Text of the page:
As 2009 draws to a close, investment bankers are focused on bonuses, league-table standings, and of course: what will happen next year. Similar to the rest of the economy, the biggest issue on many bankers’ minds is China.
While the American and European economies stalled, and investments dropped, it is full steam ahead in China where construction continues to boom, and new metro centers are popping up seemingly every day.
Banks with teams in Hong Kong, or with branch offices in mainland China, are already reaping lucrative fees from Chinese companies purchasing everything from commodities to auto industries. But, this material financing is just part of the puzzle. The biggest piece of the bank opportunity in China remains in the investment banking field, underwriting. Dealing Yuan denominated stocks and bonds is a coup for any firm, though difficult to participate it – they can only be undertaken by ventures that are at least one-third Chinese owned.
While IPO’s in Hong Kong often fetch 2.5% to 3.5% of fees on the value of the deal, IPO’s in China’s domestically listed shares can take month, with only a 1% to 2% fee value. But, just as in manufacturing, economies of scale dictate that it is a volume game.
Next year, Shanghai is set to surpass Hong Kong as the Number 1 market by funds raised, with as much as 380 billion yuan ($55.7 Billion) in deals, as estimated by Ernst & Young. It is also expected that foreign companies will be allowed to list there next year, which will push this total much higher.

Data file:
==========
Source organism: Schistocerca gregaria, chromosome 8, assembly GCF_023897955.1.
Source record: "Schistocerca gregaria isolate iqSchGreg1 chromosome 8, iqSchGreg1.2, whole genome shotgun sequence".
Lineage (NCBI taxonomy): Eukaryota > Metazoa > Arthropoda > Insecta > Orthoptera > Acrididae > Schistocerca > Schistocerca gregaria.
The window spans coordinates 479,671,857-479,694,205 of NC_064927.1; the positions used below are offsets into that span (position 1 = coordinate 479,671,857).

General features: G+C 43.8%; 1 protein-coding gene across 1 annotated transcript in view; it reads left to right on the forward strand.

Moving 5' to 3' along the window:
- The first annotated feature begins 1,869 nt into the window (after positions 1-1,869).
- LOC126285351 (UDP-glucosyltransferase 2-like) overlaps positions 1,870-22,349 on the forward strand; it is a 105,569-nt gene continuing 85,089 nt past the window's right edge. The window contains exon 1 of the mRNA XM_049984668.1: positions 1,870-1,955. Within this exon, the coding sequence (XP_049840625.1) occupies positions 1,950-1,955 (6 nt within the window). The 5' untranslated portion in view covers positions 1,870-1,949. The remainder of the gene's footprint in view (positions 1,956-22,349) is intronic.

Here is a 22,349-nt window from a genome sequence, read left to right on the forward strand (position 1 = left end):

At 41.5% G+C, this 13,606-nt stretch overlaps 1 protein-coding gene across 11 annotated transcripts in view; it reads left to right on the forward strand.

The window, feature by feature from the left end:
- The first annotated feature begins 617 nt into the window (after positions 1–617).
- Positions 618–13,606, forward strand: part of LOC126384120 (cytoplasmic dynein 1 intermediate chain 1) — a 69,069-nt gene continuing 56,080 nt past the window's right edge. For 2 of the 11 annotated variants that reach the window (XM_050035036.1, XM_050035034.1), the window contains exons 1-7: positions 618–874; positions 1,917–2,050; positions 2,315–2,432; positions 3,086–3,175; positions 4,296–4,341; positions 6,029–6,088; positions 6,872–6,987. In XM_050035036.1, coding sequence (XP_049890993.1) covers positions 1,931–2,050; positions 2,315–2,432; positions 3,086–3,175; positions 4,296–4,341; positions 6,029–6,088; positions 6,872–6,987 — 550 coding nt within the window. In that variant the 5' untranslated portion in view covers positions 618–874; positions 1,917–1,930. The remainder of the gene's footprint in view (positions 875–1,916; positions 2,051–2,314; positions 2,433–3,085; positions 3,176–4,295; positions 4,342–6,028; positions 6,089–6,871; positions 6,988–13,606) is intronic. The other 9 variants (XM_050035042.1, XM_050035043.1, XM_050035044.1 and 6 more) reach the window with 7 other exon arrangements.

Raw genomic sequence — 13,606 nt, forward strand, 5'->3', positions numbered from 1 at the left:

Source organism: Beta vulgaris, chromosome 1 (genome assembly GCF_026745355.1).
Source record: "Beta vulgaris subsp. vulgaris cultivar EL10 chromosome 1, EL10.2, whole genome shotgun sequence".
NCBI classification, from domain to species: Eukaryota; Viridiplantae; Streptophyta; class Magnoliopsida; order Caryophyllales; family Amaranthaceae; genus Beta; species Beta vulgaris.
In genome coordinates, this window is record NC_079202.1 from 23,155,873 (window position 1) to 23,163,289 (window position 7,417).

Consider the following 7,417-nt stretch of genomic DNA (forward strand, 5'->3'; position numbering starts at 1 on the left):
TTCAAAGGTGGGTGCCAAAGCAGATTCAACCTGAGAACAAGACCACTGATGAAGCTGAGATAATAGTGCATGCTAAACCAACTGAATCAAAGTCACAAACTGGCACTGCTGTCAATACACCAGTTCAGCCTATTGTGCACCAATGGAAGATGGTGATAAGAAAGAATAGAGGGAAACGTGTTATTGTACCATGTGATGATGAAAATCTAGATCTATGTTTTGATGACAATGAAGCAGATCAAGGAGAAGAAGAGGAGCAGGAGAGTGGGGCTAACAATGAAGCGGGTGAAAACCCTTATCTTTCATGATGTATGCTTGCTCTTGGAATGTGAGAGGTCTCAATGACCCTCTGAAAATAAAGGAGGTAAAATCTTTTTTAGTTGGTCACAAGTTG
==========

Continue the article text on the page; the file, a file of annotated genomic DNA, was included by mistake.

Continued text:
Bank of America (NYSE: BAC), Citigroup (NYSE: C), J.P. Morgan Chase (NYSE: JPM) and many more are seeking what is known as an “onshore presence”, which means Beijing will allow them to handle yuan-denominated IPOs and new bond issues.
The handful already allowed include Morgan Stanley (NYSE: MS), which owns 34% of China’s oldest such venture, China International Capital Corp.; Goldman Sachs Group (NYSE: GS), which set up Goldman Sachs Gaohua Securities Co. in 2004 with China partner and rainmaker Fang Fenglei; CLSA Asia-Pacific Markets, the regional broking arm of Crédit Agricole; UBS (NYSE: UBS); and last year’s new entrants, Credit Suisse Group and Deutsche Bank.
While the regulations are fierce, and potential stumbling blocks are plenty, virtually every firm wants in to China. The rational goes that if you are not in China, you’re not part of the capital-raising mechanism at the beginning of the 21st century in the world’s fastest growing market – and missing the biggest opportunity there is.